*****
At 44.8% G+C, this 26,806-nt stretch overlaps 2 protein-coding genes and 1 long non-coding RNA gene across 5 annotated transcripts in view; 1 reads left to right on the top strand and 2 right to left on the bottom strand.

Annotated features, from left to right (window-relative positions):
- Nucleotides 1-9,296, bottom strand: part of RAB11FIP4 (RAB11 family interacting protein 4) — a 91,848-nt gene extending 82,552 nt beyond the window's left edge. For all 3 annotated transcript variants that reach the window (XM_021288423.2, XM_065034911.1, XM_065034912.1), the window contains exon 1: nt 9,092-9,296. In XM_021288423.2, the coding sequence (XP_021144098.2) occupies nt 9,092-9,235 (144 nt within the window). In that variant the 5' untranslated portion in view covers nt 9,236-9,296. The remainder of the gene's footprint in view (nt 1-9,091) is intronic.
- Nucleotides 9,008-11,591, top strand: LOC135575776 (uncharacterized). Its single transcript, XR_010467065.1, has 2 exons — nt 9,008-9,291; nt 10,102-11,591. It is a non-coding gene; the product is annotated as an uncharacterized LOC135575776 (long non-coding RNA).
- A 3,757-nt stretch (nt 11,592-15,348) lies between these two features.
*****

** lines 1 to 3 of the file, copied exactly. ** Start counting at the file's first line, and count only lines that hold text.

At 44.8% G+C, this 26,806-nt stretch overlaps 2 protein-coding genes and 1 long non-coding RNA gene across 5 annotated transcripts in view; 1 reads left to right on the top strand and 2 right to left on the bottom strand.

Annotated features, from left to right (window-relative positions):
- Nucleotides 1-9,296, bottom strand: part of RAB11FIP4 (RAB11 family interacting protein 4) — a 91,848-nt gene extending 82,552 nt beyond the window's left edge. For all 3 annotated transcript variants that reach the window (XM_021288423.2, XM_065034911.1, XM_065034912.1), the window contains exon 1: nt 9,092-9,296. In XM_021288423.2, the coding sequence (XP_021144098.2) occupies nt 9,092-9,235 (144 nt within the window). In that variant the 5' untranslated portion in view covers nt 9,236-9,296. The remainder of the gene's footprint in view (nt 1-9,091) is intronic.